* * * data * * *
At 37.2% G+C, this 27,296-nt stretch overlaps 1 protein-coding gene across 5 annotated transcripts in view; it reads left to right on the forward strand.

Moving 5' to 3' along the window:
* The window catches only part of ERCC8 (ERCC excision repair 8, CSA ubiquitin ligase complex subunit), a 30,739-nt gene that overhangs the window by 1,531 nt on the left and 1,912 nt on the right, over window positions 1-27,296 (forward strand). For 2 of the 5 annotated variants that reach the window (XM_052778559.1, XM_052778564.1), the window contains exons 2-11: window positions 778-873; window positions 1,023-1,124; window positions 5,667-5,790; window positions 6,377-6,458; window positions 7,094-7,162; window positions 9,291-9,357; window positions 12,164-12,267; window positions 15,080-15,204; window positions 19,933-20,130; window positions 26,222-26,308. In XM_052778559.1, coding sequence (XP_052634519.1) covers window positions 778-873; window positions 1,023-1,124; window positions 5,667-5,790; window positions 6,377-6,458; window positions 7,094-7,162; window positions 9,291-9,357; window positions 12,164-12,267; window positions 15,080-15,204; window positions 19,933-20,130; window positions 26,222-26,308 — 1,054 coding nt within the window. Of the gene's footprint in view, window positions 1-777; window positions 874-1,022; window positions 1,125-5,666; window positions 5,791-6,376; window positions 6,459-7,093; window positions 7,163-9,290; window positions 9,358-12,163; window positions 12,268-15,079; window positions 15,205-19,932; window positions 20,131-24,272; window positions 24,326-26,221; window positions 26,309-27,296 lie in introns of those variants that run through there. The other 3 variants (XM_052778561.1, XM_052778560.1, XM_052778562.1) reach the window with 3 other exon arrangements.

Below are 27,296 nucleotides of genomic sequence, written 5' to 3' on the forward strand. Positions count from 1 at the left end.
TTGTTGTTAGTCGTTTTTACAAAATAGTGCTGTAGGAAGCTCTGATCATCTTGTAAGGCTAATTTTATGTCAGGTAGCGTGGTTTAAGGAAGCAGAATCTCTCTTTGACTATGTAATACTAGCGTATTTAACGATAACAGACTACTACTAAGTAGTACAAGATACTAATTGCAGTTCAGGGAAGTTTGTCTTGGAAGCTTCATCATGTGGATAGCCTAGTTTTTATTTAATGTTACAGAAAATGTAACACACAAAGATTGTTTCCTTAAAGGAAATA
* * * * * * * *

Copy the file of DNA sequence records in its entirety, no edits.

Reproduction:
At 37.2% G+C, this 27,296-nt stretch overlaps 1 protein-coding gene across 5 annotated transcripts in view; it reads left to right on the forward strand.

Moving 5' to 3' along the window:
* The window catches only part of ERCC8 (ERCC excision repair 8, CSA ubiquitin ligase complex subunit), a 30,739-nt gene that overhangs the window by 1,531 nt on the left and 1,912 nt on the right, over window positions 1-27,296 (forward strand). For 2 of the 5 annotated variants that reach the window (XM_052778559.1, XM_052778564.1), the window contains exons 2-11: window positions 778-873; window positions 1,023-1,124; window positions 5,667-5,790; window positions 6,377-6,458; window positions 7,094-7,162; window positions 9,291-9,357; window positions 12,164-12,267; window positions 15,080-15,204; window positions 19,933-20,130; window positions 26,222-26,308. In XM_052778559.1, coding sequence (XP_052634519.1) covers window positions 778-873; window positions 1,023-1,124; window positions 5,667-5,790; window positions 6,377-6,458; window positions 7,094-7,162; window positions 9,291-9,357; window positions 12,164-12,267; window positions 15,080-15,204; window positions 19,933-20,130; window positions 26,222-26,308 — 1,054 coding nt within the window. Of the gene's footprint in view, window positions 1-777; window positions 874-1,022; window positions 1,125-5,666; window positions 5,791-6,376; window positions 6,459-7,093; window positions 7,163-9,290; window positions 9,358-12,163; window positions 12,268-15,079; window positions 15,205-19,932; window positions 20,131-24,272; window positions 24,326-26,221; window positions 26,309-27,296 lie in introns of those variants that run through there. The other 3 variants (XM_052778561.1, XM_052778560.1, XM_052778562.1) reach the window with 3 other exon arrangements.

Below are 27,296 nucleotides of genomic sequence, written 5' to 3' on the forward strand. Positions count from 1 at the left end.
TTGTTGTTAGTCGTTTTTACAAAATAGTGCTGTAGGAAGCTCTGATCATCTTGTAAGGCTAATTTTATGTCAGGTAGCGTGGTTTAAGGAAGCAGAATCTCTCTTTGACTATGTAATACTAGCGTATTTAACGATAACAGACTACTACTAAGTAGTACAAGATACTAATTGCAGTTCAGGGAAGTTTGTCTTGGAAGCTTCATCATGTGGATAGCCTAGTTTTTATTTAATGTTACAGAAAATGTAACACACAAAGATTGTTTCCTTAAAGGAAATA